witnesses for the truth as it is in Jesus, who have in mind one here in the vicinity of

| sorrowfully, yet prayerfully and hopefully, Heidelberg, for instance, who for the

wait for the breaking of the day.--Ep. last ten years has been chairman and master-spirit at all sorts of suppers and , CHURCH. MEMBERSHIP. carousals in the city, and entertains the

Sir, I am instructed by the Comcompany by singing burlesque songs on

mittee of the Congregational Union to Scripture scenes, and keeping every

request you kindly to insert in your body in a roar by his wit. Such a

Journal the following Resolution, which minister is considered to have a piety of

was adopted at the recent Annual a very "genial an: sunny order," which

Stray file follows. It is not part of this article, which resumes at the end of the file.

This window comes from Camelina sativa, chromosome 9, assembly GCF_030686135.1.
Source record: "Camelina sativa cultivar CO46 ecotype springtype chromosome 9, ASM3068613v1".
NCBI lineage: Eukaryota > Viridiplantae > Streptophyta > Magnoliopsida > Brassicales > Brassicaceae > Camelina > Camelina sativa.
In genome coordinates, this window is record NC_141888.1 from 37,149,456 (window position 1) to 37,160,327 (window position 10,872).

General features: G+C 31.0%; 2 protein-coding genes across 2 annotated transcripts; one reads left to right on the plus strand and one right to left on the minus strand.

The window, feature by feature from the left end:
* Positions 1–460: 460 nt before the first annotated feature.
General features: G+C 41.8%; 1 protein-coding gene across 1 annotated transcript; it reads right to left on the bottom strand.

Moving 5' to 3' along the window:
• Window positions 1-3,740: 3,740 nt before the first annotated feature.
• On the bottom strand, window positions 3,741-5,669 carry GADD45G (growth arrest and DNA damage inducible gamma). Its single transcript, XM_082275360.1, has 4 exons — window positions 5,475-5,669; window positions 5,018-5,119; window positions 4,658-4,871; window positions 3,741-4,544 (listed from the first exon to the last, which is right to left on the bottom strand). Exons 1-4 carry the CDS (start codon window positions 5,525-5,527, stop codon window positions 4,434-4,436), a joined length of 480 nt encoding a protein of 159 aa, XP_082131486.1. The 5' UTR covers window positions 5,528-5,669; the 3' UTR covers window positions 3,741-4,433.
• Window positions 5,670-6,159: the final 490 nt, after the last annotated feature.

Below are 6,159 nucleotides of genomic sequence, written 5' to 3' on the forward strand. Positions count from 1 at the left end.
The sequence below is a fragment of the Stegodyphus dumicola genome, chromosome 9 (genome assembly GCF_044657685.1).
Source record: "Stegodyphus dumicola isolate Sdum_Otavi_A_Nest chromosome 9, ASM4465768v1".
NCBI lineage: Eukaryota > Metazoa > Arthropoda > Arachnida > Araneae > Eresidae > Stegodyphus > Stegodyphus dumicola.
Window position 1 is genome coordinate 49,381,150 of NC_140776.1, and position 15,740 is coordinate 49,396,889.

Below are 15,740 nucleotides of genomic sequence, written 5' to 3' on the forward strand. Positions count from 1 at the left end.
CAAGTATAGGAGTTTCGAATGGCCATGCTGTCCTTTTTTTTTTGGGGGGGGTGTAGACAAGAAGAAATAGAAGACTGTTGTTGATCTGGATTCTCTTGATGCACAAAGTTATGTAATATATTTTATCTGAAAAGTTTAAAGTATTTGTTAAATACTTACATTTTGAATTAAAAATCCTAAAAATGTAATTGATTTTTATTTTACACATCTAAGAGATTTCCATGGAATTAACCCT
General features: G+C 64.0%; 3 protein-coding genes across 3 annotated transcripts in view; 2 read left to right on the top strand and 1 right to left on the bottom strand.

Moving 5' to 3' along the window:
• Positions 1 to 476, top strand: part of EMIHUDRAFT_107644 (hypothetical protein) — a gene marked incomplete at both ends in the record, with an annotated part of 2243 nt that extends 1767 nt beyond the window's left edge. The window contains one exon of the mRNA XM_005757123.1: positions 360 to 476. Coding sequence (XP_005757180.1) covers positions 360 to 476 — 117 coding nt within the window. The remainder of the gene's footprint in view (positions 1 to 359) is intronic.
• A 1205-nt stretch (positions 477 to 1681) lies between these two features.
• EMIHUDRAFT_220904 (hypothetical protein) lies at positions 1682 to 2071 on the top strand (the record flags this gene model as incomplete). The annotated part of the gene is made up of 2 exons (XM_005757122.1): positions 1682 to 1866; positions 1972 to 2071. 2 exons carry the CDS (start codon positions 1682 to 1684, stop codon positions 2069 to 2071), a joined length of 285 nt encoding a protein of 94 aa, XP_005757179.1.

Meeting of the Union, and I would does not throw a gloom over life, and

crave for it the serious attention of our rob it of its enjoyment.

pastors and church members. I have dwelt at some length upon an

Believe me, Sir, individual instance, because I knew no

Yours faithfully, better way in which I could give an idea

GEORGE SMITH, of the relations of clergy to people, and

Congregational Library, of the currents of public feeling in Ger

June 17, 1859. many. The picture that my friend has given is in the former respect untrue, Resolved, “That an appeal having for the clergy in general do not stand been made to the Congregational Union isolated and without influence in the of England and Wales, from a conworld, simply because they are of the ference of Congregationalists of Ausworld ; and in the latter respect I trust tralia, held in Hobart Town, Tasmania, it is too dark for Germany as a whole